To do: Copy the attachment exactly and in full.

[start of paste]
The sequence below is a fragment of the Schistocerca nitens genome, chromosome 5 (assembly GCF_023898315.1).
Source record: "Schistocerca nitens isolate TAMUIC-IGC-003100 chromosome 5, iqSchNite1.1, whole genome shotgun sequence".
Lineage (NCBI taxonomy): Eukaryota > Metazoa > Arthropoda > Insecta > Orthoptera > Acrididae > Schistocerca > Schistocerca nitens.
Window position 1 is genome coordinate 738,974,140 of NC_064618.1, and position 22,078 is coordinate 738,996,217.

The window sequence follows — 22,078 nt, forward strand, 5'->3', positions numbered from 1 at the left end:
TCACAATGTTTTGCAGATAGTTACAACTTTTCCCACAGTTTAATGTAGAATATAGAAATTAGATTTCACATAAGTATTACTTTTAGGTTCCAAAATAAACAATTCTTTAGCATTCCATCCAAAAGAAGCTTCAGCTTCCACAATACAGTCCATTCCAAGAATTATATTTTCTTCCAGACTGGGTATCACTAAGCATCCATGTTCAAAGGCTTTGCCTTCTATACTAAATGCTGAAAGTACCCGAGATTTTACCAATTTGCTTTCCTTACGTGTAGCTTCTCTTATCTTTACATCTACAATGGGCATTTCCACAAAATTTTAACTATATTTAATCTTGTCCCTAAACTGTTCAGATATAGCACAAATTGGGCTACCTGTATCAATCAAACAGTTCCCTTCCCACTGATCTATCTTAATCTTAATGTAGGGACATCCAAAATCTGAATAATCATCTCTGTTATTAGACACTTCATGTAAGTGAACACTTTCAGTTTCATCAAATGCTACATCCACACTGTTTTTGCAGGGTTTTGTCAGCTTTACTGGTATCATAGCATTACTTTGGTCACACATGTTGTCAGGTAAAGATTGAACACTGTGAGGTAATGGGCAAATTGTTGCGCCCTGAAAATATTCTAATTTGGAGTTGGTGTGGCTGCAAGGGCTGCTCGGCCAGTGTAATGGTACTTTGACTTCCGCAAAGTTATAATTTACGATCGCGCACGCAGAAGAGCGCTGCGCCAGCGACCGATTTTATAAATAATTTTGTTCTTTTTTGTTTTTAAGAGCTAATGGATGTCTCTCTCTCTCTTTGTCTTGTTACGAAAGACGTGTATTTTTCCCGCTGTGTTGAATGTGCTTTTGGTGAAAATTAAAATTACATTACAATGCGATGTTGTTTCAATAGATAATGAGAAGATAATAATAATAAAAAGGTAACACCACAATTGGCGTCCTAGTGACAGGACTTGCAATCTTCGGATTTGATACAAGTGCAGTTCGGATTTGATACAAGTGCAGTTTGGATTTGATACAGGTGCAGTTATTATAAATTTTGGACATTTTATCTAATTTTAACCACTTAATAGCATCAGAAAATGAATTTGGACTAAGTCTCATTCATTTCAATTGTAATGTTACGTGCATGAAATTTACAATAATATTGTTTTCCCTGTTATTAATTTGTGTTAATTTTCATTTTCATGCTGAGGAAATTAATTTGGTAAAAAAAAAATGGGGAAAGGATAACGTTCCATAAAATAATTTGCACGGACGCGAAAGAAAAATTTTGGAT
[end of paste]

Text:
The sequence below is a fragment of the Schistocerca nitens genome, chromosome 5 (assembly GCF_023898315.1).
Source record: "Schistocerca nitens isolate TAMUIC-IGC-003100 chromosome 5, iqSchNite1.1, whole genome shotgun sequence".
Lineage (NCBI taxonomy): Eukaryota > Metazoa > Arthropoda > Insecta > Orthoptera > Acrididae > Schistocerca > Schistocerca nitens.
Window position 1 is genome coordinate 738,974,140 of NC_064618.1, and position 22,078 is coordinate 738,996,217.

The window sequence follows — 22,078 nt, forward strand, 5'->3', positions numbered from 1 at the left end:
TCACAATGTTTTGCAGATAGTTACAACTTTTCCCACAGTTTAATGTAGAATATAGAAATTAGATTTCACATAAGTATTACTTTTAGGTTCCAAAATAAACAATTCTTTAGCATTCCATCCAAAAGAAGCTTCAGCTTCCACAATACAGTCCATTCCAAGAATTATATTTTCTTCCAGACTGGGTATCACTAAGCATCCATGTTCAAAGGCTTTGCCTTCTATACTAAATGCTGAAAGTACCCGAGATTTTACCAATTTGCTTTCCTTACGTGTAGCTTCTCTTATCTTTACATCTACAATGGGCATTTCCACAAAATTTTAACTATATTTAATCTTGTCCCTAAACTGTTCAGATATAGCACAAATTGGGCTACCTGTATCAATCAAACAGTTCCCTTCCCACTGATCTATCTTAATCTTAATGTAGGGACATCCAAAATCTGAATAATCATCTCTGTTATTAGACACTTCATGTAAGTGAACACTTTCAGTTTCATCAAATGCTACATCCACACTGTTTTTGCAGGGTTTTGTCAGCTTTACTGGTATCATAGCATTACTTTGGTCACACATGTTGTCAGGTAAAGATTGAACACTGTGAGGTAATGGGCAAATTGTTGCGCCCTGAAAATATTCTAATTTGGAGTTGGTGTGGCTGCAAGGGCTGCTCGGCCAGTGTAATGGTACTTTGACTTCCGCAAAGTTATAATTTACGATCGCGCACGCAGAAGAGCGCTGCGCCAGCGACCGATTTTATAAATAATTTTGTTCTTTTTTGTTTTTAAGAGCTAATGGATGTCTCTCTCTCTCTTTGTCTTGTTACGAAAGACGTGTATTTTTCCCGCTGTGTTGAATGTGCTTTTGGTGAAAATTAAAATTACATTACAATGCGATGTTGTTTCAATAGATAATGAGAAGATAATAATAATAAAAAGGTAACACCACAATTGGCGTCCTAGTGACAGGACTTGCAATCTTCGGATTTGATACAAGTGCAGTTCGGATTTGATACAAGTGCAGTTTGGATTTGATACAGGTGCAGTTATTATAAATTTTGGACATTTTATCTAATTTTAACCACTTAATAGCATCAGAAAATGAATTTGGACTAAGTCTCATTCATTTCAATTGTAATGTTACGTGCATGAAATTTACAATAATATTGTTTTCCCTGTTATTAATTTGTGTTAATTTTCATTTTCATGCTGAGGAAATTAATTTGGTAAAAAAAAAATGGGGAAAGGATAACGTTCCATAAAATAATTTGCACGGACGCGAAAGAAAAATTTTGGAT